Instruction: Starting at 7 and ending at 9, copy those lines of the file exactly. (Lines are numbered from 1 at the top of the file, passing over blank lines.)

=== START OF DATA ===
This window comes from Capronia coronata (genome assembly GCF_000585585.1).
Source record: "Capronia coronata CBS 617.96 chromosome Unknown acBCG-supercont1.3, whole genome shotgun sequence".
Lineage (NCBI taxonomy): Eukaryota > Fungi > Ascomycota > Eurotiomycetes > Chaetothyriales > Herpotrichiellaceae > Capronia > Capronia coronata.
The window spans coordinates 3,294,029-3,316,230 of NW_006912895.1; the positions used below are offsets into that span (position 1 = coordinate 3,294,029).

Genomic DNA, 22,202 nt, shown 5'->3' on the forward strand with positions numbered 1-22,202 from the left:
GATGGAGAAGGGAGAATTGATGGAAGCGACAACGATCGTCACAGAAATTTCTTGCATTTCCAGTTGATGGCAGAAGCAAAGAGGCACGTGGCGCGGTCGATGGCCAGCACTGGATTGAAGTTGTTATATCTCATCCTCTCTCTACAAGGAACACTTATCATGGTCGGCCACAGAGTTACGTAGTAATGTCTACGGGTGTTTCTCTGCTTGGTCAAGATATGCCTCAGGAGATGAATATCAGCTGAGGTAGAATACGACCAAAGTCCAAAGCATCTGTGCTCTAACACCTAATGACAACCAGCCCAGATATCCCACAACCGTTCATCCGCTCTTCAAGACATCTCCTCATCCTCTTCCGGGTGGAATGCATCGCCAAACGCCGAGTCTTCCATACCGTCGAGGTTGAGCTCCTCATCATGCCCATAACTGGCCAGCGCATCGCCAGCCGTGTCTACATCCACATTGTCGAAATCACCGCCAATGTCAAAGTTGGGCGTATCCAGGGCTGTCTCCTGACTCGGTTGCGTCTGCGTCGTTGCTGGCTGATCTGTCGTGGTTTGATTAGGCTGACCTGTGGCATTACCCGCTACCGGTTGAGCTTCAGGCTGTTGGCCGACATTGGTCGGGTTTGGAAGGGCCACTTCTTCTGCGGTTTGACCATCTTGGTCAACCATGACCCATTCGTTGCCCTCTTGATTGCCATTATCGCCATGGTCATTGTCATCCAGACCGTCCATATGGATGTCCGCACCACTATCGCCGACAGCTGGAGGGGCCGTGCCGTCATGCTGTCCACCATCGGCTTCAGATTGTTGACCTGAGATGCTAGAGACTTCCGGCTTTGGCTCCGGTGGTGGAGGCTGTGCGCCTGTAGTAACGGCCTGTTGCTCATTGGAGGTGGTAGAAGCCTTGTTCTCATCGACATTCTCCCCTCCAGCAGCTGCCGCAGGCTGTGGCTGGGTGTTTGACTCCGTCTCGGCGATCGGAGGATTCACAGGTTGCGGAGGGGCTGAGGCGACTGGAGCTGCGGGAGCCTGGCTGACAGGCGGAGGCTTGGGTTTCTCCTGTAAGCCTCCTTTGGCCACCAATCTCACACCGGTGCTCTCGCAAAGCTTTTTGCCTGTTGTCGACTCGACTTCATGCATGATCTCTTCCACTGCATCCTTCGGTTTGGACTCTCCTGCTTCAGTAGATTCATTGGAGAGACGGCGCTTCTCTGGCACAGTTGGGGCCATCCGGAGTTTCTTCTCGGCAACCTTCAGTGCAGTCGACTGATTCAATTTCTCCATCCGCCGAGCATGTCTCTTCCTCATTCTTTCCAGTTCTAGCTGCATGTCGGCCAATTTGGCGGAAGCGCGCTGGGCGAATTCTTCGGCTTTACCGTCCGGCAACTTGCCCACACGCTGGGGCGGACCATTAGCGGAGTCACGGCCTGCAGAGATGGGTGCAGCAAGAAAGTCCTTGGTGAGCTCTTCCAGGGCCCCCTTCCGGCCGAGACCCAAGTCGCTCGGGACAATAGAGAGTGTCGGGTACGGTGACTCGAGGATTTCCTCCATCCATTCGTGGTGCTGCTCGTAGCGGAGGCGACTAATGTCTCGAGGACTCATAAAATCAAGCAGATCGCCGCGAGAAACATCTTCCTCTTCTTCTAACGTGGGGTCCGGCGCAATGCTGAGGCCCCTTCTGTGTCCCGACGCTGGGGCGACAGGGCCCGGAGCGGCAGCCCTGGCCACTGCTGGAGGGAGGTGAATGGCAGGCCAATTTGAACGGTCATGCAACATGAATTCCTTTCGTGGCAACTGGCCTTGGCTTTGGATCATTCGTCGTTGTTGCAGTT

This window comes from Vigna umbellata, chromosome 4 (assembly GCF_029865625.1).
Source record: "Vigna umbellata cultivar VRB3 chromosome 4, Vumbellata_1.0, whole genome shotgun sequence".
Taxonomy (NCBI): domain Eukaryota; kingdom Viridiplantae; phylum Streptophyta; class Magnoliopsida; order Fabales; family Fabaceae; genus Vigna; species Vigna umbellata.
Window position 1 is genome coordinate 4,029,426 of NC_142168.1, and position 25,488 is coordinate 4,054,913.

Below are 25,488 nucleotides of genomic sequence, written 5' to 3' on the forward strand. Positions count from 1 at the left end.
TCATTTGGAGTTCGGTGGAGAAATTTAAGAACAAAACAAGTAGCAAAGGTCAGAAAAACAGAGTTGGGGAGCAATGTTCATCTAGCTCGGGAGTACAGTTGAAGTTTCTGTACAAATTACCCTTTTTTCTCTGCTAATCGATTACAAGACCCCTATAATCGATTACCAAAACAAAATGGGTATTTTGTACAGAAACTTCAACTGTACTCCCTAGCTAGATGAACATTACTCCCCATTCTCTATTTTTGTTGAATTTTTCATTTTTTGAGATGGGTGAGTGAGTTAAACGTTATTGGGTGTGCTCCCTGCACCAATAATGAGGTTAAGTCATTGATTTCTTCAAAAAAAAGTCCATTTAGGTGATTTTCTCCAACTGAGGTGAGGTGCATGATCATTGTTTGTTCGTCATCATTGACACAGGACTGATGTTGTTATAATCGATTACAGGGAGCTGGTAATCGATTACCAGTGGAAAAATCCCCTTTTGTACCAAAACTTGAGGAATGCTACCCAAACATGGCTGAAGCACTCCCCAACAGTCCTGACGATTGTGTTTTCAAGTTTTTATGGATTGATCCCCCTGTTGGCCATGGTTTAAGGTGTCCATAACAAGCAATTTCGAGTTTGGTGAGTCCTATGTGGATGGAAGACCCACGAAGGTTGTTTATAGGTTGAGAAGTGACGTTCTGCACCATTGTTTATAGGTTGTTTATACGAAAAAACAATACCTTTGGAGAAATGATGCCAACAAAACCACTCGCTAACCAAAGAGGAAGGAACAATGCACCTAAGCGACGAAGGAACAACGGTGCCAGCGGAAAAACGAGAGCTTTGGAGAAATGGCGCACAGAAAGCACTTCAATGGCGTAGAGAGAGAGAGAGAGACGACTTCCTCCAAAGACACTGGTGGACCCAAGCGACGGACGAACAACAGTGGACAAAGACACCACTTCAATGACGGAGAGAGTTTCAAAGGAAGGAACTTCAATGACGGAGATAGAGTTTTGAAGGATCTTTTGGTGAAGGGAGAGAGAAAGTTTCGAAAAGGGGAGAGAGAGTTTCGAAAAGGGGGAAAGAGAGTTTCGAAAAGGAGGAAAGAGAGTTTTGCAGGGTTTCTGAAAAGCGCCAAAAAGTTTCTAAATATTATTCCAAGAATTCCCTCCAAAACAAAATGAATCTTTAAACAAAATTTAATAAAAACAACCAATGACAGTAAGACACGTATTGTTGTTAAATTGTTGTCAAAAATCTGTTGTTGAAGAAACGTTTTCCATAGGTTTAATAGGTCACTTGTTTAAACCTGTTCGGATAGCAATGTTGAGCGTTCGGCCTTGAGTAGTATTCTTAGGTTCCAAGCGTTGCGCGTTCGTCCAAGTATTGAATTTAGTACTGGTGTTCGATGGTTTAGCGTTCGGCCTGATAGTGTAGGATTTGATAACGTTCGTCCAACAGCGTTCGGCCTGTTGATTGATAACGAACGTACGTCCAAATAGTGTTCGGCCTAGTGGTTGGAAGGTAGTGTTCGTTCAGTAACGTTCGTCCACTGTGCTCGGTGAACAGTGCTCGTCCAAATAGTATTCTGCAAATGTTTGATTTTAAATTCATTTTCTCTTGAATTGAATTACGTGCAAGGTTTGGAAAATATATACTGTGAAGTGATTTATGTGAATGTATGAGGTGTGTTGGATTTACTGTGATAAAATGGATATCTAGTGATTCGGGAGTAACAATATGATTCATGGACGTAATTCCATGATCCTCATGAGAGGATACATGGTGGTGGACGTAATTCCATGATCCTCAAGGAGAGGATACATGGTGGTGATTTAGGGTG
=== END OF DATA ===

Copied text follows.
This window comes from Vigna umbellata, chromosome 4 (assembly GCF_029865625.1).
Source record: "Vigna umbellata cultivar VRB3 chromosome 4, Vumbellata_1.0, whole genome shotgun sequence".
Taxonomy (NCBI): domain Eukaryota; kingdom Viridiplantae; phylum Streptophyta; class Magnoliopsida; order Fabales; family Fabaceae; genus Vigna; species Vigna umbellata.